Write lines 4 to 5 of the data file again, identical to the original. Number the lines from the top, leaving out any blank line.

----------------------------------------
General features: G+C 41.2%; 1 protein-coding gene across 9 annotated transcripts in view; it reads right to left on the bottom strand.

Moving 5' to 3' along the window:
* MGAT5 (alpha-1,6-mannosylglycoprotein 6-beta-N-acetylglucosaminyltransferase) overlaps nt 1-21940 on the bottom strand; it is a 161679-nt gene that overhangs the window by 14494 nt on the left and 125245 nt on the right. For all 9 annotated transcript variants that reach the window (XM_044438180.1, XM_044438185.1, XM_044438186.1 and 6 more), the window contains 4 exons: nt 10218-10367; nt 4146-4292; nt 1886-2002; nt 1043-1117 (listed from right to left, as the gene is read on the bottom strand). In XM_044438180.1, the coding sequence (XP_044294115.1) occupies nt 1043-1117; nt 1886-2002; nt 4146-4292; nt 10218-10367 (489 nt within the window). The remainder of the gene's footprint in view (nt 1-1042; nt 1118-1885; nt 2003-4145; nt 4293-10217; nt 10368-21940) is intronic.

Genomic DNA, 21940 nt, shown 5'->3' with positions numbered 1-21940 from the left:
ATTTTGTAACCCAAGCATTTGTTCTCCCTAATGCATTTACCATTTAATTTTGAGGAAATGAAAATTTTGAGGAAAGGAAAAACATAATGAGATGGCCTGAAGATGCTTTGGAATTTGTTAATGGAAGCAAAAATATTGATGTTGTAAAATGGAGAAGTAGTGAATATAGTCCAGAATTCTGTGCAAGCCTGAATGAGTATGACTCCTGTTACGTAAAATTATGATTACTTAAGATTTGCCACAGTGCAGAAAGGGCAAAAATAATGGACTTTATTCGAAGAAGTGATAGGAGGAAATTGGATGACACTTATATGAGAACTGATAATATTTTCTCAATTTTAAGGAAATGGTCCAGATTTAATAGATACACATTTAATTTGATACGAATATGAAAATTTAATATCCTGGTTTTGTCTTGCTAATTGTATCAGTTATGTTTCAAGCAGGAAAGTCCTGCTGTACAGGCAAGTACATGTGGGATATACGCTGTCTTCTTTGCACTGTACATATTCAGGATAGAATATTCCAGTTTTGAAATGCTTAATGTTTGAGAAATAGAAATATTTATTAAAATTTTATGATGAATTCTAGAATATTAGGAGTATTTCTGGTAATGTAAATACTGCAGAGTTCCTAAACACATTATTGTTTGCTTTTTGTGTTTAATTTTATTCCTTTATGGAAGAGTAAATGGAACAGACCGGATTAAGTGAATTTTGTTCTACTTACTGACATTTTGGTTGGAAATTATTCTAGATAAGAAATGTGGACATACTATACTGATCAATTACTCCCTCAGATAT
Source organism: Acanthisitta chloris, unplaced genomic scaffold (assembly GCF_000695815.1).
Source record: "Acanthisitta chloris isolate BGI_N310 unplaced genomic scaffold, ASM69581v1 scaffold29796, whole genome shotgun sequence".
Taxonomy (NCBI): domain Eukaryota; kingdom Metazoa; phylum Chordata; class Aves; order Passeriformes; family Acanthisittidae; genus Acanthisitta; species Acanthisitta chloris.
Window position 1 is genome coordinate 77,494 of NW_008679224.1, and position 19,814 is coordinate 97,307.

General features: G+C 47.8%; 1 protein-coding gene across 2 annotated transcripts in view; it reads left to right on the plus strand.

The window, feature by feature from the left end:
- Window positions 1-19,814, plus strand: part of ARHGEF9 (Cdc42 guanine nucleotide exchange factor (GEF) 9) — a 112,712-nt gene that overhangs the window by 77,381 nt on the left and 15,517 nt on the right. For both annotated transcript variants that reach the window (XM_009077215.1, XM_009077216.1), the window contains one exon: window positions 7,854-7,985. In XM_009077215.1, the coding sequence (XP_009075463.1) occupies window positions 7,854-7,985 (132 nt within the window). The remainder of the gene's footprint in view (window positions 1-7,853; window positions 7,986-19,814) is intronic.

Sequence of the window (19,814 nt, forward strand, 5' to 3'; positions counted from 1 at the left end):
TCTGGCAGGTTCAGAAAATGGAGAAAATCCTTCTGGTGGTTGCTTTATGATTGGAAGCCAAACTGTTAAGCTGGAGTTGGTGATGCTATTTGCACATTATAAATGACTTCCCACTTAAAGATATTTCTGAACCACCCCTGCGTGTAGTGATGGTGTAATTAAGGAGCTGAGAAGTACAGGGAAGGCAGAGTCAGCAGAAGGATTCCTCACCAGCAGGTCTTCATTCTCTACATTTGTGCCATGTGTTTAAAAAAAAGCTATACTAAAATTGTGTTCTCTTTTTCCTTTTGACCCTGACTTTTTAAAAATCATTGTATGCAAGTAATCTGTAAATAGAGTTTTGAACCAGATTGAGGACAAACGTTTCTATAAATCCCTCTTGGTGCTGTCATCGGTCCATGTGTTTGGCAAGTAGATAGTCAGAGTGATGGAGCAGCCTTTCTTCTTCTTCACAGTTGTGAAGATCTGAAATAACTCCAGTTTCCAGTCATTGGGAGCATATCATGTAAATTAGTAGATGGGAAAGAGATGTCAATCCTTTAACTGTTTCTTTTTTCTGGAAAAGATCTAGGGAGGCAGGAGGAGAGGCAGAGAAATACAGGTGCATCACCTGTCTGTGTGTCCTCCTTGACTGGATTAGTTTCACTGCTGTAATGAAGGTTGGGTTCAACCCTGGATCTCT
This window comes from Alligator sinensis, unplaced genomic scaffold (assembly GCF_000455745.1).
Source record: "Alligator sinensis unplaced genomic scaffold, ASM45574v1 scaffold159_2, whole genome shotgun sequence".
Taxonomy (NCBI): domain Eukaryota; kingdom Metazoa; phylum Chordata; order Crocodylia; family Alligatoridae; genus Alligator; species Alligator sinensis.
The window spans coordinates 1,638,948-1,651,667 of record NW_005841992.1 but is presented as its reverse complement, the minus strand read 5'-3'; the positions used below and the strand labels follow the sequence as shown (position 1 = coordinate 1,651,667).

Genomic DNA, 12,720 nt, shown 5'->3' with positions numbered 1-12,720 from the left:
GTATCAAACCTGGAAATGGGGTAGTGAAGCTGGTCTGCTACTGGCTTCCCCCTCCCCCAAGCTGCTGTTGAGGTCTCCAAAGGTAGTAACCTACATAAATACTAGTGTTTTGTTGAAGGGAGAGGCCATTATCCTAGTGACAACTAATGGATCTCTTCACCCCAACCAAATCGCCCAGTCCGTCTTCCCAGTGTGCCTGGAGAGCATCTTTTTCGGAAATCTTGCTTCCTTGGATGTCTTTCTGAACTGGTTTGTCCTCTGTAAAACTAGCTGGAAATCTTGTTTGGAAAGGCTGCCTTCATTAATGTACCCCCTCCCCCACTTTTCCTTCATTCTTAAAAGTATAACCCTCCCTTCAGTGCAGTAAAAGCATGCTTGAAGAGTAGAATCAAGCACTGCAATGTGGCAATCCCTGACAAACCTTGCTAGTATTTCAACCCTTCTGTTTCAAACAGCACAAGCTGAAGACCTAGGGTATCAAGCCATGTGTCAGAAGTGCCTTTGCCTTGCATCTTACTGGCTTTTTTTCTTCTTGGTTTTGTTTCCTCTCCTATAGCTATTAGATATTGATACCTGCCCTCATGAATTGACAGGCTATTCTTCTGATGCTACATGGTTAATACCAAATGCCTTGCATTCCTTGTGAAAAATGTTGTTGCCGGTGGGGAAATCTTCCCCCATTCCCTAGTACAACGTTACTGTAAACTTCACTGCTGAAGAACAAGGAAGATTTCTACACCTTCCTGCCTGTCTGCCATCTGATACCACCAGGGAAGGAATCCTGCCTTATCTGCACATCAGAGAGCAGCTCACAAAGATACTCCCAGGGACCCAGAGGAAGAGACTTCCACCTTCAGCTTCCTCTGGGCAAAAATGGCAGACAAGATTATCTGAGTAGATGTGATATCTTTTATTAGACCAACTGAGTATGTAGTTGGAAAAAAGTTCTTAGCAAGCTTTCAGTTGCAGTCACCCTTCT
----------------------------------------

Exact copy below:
Genomic DNA, 21940 nt, shown 5'->3' with positions numbered 1-21940 from the left:
ATTTTGTAACCCAAGCATTTGTTCTCCCTAATGCATTTACCATTTAATTTTGAGGAAATGAAAATTTTGAGGAAAGGAAAAACATAATGAGATGGCCTGAAGATGCTTTGGAATTTGTTAATGGAAGCAAAAATATTGATGTTGTAAAATGGAGAAGTAGTGAATATAGTCCAGAATTCTGTGCAAGCCTGAATGAGTATGACTCCTGTTACGTAAAATTATGATTACTTAAGATTTGCCACAGTGCAGAAAGGGCAAAAATAATGGACTTTATTCGAAGAAGTGATAGGAGGAAATTGGATGACACTTATATGAGAACTGATAATATTTTCTCAATTTTAAGGAAATGGTCCAGATTTAATAGATACACATTTAATTTGATACGAATATGAAAATTTAATATCCTGGTTTTGTCTTGCTAATTGTATCAGTTATGTTTCAAGCAGGAAAGTCCTGCTGTACAGGCAAGTACATGTGGGATATACGCTGTCTTCTTTGCACTGTACATATTCAGGATAGAATATTCCAGTTTTGAAATGCTTAATGTTTGAGAAATAGAAATATTTATTAAAATTTTATGATGAATTCTAGAATATTAGGAGTATTTCTGGTAATGTAAATACTGCAGAGTTCCTAAACACATTATTGTTTGCTTTTTGTGTTTAATTTTATTCCTTTATGGAAGAGTAAATGGAACAGACCGGATTAAGTGAATTTTGTTCTACTTACTGACATTTTGGTTGGAAATTATTCTAGATAAGAAATGTGGACATACTATACTGATCAATTACTCCCTCAGATAT